Wednesday, November 18, 2009

If You Like The Government's New Mammogram Screening Guidelines . . .

. . . you're going to love government run healthcare:

"Mammogram advice — which women have been gleaning for years from pamphlets in doctors’ offices, fashion magazines and the tags of pink kitchen appliances sold to raise cancer research money — has been turned on its head with the announcement by the United States Preventive Services Task Force that women without unusual cancer risks should not begin regular screening for breast cancer until age 50.

To a large degree, in interviews with women in several cities on Tuesday and comments posted on the Web, the response to the new guidelines had less to do with medicine than with a general approach to health care — and indeed life itself."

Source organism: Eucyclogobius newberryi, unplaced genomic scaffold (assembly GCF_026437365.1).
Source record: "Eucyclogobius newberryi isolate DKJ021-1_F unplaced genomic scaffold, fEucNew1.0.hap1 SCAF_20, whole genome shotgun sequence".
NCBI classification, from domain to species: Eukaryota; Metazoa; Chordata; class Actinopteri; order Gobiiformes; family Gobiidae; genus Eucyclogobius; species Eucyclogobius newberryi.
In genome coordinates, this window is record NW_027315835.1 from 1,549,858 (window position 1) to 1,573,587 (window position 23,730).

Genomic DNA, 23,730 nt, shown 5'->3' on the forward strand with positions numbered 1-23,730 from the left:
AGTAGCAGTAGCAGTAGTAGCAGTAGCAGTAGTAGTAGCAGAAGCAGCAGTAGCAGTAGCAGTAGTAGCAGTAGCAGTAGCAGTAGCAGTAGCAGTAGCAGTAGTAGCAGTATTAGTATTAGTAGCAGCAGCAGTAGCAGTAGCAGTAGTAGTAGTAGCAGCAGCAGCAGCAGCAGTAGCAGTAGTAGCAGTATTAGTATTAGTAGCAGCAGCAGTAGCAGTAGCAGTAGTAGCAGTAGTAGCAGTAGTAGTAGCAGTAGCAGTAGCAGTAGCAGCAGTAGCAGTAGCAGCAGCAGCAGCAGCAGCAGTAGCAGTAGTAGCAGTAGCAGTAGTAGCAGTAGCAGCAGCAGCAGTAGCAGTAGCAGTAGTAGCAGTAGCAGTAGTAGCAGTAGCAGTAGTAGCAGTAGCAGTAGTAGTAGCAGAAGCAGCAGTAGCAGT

Hmmm.  You mean, like, the best medical interests of the individual patient may not always take top priority if it doesn't mesh with some overseer's current moral philosophy or "approach to life itself"?  How will that work when some government bureaucrat, empowered to determine what's best for society as a whole, is compelled to take into account costs, the scarcity of medical resources, and the age and condition of the patient?  Isn't it possible, or even probable, that medical rationing implemented through - dare I say it - "death panels" isn't far behind?

Read it all here.

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